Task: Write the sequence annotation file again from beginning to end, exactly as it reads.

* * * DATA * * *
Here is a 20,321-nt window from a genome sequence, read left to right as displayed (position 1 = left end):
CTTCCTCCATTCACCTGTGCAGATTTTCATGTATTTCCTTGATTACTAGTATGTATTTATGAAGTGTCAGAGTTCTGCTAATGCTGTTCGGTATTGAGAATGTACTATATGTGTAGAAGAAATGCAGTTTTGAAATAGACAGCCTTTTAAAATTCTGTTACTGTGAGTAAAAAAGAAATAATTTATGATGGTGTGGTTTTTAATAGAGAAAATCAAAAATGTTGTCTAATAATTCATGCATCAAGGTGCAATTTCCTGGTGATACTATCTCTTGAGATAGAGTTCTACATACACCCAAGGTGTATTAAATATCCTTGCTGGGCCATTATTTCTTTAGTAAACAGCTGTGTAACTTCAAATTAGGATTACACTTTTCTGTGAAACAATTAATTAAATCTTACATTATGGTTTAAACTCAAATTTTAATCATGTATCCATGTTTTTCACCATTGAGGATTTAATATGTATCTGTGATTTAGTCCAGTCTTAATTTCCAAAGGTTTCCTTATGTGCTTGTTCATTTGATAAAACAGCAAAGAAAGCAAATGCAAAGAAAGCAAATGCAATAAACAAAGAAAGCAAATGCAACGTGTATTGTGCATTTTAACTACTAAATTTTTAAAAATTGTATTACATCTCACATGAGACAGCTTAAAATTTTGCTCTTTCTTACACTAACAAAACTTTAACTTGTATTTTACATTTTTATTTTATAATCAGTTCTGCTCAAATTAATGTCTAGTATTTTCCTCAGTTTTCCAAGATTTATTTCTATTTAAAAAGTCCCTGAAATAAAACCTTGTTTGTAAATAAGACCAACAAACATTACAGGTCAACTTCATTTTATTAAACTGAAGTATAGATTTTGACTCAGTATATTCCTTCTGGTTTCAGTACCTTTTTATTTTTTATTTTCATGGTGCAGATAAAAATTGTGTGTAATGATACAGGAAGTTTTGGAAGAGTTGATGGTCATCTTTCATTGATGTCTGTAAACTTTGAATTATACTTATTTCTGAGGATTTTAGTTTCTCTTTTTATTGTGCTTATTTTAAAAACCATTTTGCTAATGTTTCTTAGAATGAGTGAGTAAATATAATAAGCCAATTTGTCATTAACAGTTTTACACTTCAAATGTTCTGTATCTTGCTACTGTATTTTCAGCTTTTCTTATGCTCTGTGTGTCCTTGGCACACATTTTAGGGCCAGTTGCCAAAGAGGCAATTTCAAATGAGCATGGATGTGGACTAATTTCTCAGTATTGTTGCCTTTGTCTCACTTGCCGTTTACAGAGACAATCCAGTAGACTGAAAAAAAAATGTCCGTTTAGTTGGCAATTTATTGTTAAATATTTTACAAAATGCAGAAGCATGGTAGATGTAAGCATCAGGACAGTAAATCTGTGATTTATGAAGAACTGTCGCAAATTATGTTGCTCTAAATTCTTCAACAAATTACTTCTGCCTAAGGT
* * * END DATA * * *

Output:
Here is a 20,321-nt window from a genome sequence, read left to right as displayed (position 1 = left end):
CTTCCTCCATTCACCTGTGCAGATTTTCATGTATTTCCTTGATTACTAGTATGTATTTATGAAGTGTCAGAGTTCTGCTAATGCTGTTCGGTATTGAGAATGTACTATATGTGTAGAAGAAATGCAGTTTTGAAATAGACAGCCTTTTAAAATTCTGTTACTGTGAGTAAAAAAGAAATAATTTATGATGGTGTGGTTTTTAATAGAGAAAATCAAAAATGTTGTCTAATAATTCATGCATCAAGGTGCAATTTCCTGGTGATACTATCTCTTGAGATAGAGTTCTACATACACCCAAGGTGTATTAAATATCCTTGCTGGGCCATTATTTCTTTAGTAAACAGCTGTGTAACTTCAAATTAGGATTACACTTTTCTGTGAAACAATTAATTAAATCTTACATTATGGTTTAAACTCAAATTTTAATCATGTATCCATGTTTTTCACCATTGAGGATTTAATATGTATCTGTGATTTAGTCCAGTCTTAATTTCCAAAGGTTTCCTTATGTGCTTGTTCATTTGATAAAACAGCAAAGAAAGCAAATGCAAAGAAAGCAAATGCAATAAACAAAGAAAGCAAATGCAACGTGTATTGTGCATTTTAACTACTAAATTTTTAAAAATTGTATTACATCTCACATGAGACAGCTTAAAATTTTGCTCTTTCTTACACTAACAAAACTTTAACTTGTATTTTACATTTTTATTTTATAATCAGTTCTGCTCAAATTAATGTCTAGTATTTTCCTCAGTTTTCCAAGATTTATTTCTATTTAAAAAGTCCCTGAAATAAAACCTTGTTTGTAAATAAGACCAACAAACATTACAGGTCAACTTCATTTTATTAAACTGAAGTATAGATTTTGACTCAGTATATTCCTTCTGGTTTCAGTACCTTTTTATTTTTTATTTTCATGGTGCAGATAAAAATTGTGTGTAATGATACAGGAAGTTTTGGAAGAGTTGATGGTCATCTTTCATTGATGTCTGTAAACTTTGAATTATACTTATTTCTGAGGATTTTAGTTTCTCTTTTTATTGTGCTTATTTTAAAAACCATTTTGCTAATGTTTCTTAGAATGAGTGAGTAAATATAATAAGCCAATTTGTCATTAACAGTTTTACACTTCAAATGTTCTGTATCTTGCTACTGTATTTTCAGCTTTTCTTATGCTCTGTGTGTCCTTGGCACACATTTTAGGGCCAGTTGCCAAAGAGGCAATTTCAAATGAGCATGGATGTGGACTAATTTCTCAGTATTGTTGCCTTTGTCTCACTTGCCGTTTACAGAGACAATCCAGTAGACTGAAAAAAAAATGTCCGTTTAGTTGGCAATTTATTGTTAAATATTTTACAAAATGCAGAAGCATGGTAGATGTAAGCATCAGGACAGTAAATCTGTGATTTATGAAGAACTGTCGCAAATTATGTTGCTCTAAATTCTTCAACAAATTACTTCTGCCTAAGGT